“The cost to society and the economy of excessive alcohol consumption around the world is massive…Alcohol now accounts for a higher proportion of deaths worldwide than HIV, AIDS, violence and tuberculosis combined, ” explained Angel Gurria, the secretary-general of The Organization of Economic Co-operation and Development. Tax payers are also feeling the effects of the increase in alcohol consumption and health complications associated with alcohol abuse. World-wide, tax payers have had to fund legal, health and support for those suffering from alcohol addictions.

In addition to increased social acceptance of drinking, alcohol is also easier to purchase because it is in more locations and in general, alcohol is a cheaper way to celebrate and indulge. While other studies have shown that alcohol advertisements do not necessarily increase the amount of adult alcohol consumption, the study also points out that there are more alcohol advertisements, world-wide, than ever before.

Alcohol addiction is a very real problem in The United States and it is difficult to spot. Because many people drink on a daily or semi-regular basis and do not consider themselves alcoholics, it is much harder to spot alcoholic tendencies in others who may be sliding towards an addiction. One of the biggest problems associated with alcohol is binge drinking. Binge drinking, defined as multiple drinks in a short period of time, is one of the most common ways alcohol is abused. A person who engages in binge-drinking episodes is more likely to develop an alcohol addiction later in life. This is likely due to the fact that alcohol has already successfully been used as a distraction and a way to alleviate stress and anxiety.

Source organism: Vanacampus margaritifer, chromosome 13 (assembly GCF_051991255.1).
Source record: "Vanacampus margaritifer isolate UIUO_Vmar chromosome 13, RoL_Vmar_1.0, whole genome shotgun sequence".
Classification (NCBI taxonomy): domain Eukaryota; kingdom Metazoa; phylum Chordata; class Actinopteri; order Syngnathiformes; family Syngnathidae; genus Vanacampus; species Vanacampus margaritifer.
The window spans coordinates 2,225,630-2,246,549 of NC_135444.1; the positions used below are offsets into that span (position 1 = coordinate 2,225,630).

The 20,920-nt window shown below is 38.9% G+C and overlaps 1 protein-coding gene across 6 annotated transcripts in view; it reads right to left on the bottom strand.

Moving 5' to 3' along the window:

College Students and Alcohol

It is no surprise that alcohol is a major problem on many college campuses throughout the country. Teenagers and young adults are away from home for the first time and thrown into an environment where drinking is not only accepted by other students, but encouraged.

Despite college administrators and campus police monitoring the nightlife, students are more likely to binge drink and experience black outs than they were when they were in high school or after they graduate. In order to provide an outlet for students that are struggling with an alcohol problem, a program was created called the Association of Recovery in Higher Education. The association works with over 135 colleges to provide support, education and counseling to students who have a drinking problem.

“We operate from a standpoint of identifying with students’ worries about consequences. We work with them in terms of where they are and what their motivation to make changes is,” explained Dan Perry, senior coordinator of the alcohol and drug program at Duke University.